Story ideas for covering the delta variant and return to K-12 classrooms

Photo by Nenad Stojkovic via Flickr

As children return to school in the coming weeks, it is increasingly clear it will not be the return to normal that many people had envisioned at the beginning of this summer.

The transmissibility of the delta variant of the coronavirus – one infected person can infect up to seven people – and the fact that kids younger than 12 remain unvaccinated, mean school systems may have to update their COVID-19 mitigation measures developed for reopening in the fall of 2020 and spring of 2021.

On Aug. 5, the CDC released updated guidelines to schools for reopening plans, due to the delta variant, that include prioritizing in-person learning, vaccination for all eligible staff and students, universal masking of students, staff and visitors, physical distancing of students in classrooms by at least 3 feet, regular testing to screen for asymptomatic infection, improvements in ventilation and disinfection of surfaces in schools. (The CDC guidelines are recommendations, not requirements.)

However, what schools are planning to do in the face of the variant is unclear to many teachers, parents, and school health providers, according to panelists who spoke at an Aug. 11 Association of Health Care Journalists webinar.

“I continue to be stunned, frankly, by the number of our [teachers] that aren’t sure what their school’s plan is,” said Daaiyah Bilal-Threats, senior advisor for strategic initiatives at the National Education Association, which represents 3 million teachers, during the webcast. “It has not been clearly communicated with them, even after all this time.”

Robin Cogan, a school nurse with the Camden City School District and Dr. Tina Tan, a pediatrician at Northwestern University’s Feinberg School of Medicine, also spoke during the webcast.

Much of the media attention about school reopening has focused on masks and the battle in some communities to block schools from requiring them. All three agreed that mask-wearing is crucial to keep children safe in school and prevent spread between unvaccinated children and adults with underlying health conditions who may be susceptible to contracting COVID-19, even if they are vaccinated.

In seven states — Arizona, Florida, Iowa, South Carolina, Oklahoma, Texas and Utah – governors have banned mask mandates in schools, which school nurse Cogan said made her feel “demoralized” because it handcuffs health providers in schools and leaves them without a key tool from preventing illness in kids.

“We have the tools to keep kids safe, so to take those tools away from us, what is the point of that? Is the point to hurt people? Is the point to send children into the hospital?” Cogan said. “Because that’s what is exactly going to happen. How do you function in a system that is intentionally inflicting harm on the children and the staff?”

Since masking is the best way for to reduce transmission, Tan suggested students wear cloth masks with two or more layers instead of an N95, which is not the best mask for children.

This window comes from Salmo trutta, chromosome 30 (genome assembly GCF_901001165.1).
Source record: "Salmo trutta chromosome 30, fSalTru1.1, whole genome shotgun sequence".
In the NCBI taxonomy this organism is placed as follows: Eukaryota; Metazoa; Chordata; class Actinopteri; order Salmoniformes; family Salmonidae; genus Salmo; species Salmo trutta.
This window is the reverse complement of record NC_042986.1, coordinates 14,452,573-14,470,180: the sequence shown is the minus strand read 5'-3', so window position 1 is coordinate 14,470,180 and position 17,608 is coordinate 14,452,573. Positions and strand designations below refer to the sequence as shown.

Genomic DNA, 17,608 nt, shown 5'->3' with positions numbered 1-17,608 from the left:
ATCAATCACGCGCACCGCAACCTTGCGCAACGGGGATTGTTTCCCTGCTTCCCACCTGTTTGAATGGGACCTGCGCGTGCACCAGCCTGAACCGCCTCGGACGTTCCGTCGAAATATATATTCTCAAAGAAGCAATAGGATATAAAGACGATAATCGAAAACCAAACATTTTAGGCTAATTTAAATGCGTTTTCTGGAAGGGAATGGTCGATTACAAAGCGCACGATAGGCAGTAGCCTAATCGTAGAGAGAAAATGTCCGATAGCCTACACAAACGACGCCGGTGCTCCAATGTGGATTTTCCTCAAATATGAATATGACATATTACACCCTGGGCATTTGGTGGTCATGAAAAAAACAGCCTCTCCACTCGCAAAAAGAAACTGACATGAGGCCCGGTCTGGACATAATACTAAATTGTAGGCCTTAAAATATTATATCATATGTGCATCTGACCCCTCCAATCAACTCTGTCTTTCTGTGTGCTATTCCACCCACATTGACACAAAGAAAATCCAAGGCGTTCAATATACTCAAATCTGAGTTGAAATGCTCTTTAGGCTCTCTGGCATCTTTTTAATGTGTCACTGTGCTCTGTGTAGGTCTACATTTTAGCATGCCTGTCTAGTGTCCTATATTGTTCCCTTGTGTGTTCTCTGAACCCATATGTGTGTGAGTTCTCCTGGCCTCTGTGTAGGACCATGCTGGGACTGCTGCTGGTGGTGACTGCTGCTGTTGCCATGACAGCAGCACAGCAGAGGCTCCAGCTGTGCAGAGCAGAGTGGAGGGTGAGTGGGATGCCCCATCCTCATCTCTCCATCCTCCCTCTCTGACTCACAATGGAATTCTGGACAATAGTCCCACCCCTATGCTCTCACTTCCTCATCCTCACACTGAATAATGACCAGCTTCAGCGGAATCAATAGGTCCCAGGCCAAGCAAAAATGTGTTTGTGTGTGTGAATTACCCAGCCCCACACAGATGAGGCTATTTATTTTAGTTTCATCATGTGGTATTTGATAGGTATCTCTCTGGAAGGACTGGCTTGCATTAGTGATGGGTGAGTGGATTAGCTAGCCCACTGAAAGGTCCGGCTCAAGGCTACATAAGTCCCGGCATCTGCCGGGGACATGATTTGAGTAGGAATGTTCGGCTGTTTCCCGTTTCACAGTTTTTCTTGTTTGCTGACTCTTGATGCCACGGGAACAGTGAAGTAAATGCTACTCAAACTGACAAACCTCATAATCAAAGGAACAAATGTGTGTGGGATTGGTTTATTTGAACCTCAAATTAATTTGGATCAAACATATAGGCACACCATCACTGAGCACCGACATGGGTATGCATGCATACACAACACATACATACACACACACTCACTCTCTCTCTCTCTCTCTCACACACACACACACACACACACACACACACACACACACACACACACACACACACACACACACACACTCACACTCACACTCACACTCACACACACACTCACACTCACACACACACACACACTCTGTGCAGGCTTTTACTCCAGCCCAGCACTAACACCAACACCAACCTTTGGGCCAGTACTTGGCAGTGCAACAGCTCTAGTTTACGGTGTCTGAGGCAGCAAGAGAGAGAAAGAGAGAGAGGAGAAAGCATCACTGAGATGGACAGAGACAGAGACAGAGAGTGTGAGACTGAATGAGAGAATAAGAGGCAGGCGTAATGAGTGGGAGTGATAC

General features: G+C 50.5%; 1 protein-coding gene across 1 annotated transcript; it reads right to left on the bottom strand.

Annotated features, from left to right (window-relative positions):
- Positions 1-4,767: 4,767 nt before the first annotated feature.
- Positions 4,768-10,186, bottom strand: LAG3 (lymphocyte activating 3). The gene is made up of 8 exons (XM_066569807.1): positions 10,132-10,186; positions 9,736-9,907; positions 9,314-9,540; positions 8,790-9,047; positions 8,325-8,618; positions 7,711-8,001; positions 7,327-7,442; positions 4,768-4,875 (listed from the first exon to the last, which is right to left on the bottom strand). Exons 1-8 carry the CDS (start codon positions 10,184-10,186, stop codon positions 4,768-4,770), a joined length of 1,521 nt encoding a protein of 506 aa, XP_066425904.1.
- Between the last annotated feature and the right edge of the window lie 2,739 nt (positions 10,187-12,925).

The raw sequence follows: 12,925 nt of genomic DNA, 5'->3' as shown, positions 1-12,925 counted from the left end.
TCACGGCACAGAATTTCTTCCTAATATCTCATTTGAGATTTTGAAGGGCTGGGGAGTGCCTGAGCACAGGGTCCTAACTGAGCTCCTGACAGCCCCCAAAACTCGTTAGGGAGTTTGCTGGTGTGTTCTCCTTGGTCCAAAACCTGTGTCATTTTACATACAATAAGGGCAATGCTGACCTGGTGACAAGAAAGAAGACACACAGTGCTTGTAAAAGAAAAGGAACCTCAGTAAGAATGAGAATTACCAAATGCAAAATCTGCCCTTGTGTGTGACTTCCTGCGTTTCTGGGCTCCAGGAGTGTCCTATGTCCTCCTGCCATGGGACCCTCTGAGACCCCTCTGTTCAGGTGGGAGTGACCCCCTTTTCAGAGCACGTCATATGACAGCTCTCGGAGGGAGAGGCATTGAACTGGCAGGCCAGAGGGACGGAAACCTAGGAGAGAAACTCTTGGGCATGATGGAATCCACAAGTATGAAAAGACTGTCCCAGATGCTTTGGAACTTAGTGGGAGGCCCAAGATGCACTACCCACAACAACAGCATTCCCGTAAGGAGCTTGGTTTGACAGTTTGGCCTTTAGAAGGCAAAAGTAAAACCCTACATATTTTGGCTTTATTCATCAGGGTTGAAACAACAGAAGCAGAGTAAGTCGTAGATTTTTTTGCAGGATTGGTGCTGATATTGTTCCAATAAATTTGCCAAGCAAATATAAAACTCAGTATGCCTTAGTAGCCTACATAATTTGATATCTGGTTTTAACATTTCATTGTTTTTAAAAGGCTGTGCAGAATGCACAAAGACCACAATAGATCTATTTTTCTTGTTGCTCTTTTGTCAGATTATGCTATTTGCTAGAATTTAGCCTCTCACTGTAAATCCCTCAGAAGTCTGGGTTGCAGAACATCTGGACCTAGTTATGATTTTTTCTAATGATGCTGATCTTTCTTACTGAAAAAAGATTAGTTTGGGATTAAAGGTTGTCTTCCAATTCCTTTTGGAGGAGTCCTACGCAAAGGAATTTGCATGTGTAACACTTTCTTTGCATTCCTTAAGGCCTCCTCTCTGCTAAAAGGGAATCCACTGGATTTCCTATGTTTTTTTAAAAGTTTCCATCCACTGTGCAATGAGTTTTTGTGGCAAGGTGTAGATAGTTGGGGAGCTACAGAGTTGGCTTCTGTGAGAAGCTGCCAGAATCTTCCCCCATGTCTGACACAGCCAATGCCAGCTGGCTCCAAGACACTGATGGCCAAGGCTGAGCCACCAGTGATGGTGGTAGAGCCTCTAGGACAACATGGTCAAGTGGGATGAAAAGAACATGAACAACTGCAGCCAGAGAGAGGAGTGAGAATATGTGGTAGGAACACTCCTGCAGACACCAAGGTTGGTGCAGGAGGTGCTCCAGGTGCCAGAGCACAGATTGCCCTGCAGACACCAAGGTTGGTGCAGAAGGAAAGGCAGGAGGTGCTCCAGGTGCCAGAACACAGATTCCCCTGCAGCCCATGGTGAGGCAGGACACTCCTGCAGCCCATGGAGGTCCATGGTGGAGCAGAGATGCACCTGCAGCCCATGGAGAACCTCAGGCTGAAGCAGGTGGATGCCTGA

The droplets that most people generate in a community setting are large, so a two-ply or higher cloth mask, probably works as well as an N95, she said.

“That’s what I recommend because it’s more comfortable and it’s breathable,” Tan said. “You want children to be comfortable, so they keep their mask on for the majority of the day.”

Beyond masking, the panelists urged journalists to ask school systems about their specific COVID-19 plans for the coming year and whether they have an organized COVID-19 task force that includes school administrators, teachers, parents, and someone from the public health department to help them respond to a potential outbreak of the delta variant in schools.

To help public schools implement these plans, Congress provided $122 billion through the American Rescue Act, that could be spent by school systems for ventilation, disinfection, testing and other mitigation measures. Bilal-Threats said reporters can find stories by asking school systems how they are spending that money.

Other story ideas for reporters include:

  • How does your school system plan to handle school sports, which can become super- spreading events? How does it plan to handle travel teams that put kids in close contact of each other?
  • How is your school going to handle school lunches? If kids are sitting together with masks off and eating, lunchtime can become high risk. If kids are eating in cohorts and in classrooms, there is a risk to students with food allergies. How does the school plan to handle this?
  • What is your school system’s plans for testing staff and students? Who will be conducting the tests?
  • What is the ventilation system in your school?
  • How is your school planning to handle mental health challenges in the coming year? About 40,000 kids have lost a parent to COVID-19 in the past year, so what are schools doing for grieving students?
  • Find ways to highlight new voices in your stories. For example, how are students and families of color feeling about returning to in person learning this year? How are rural communities handling the return to school? What is happening to the school systems in Native American communities?

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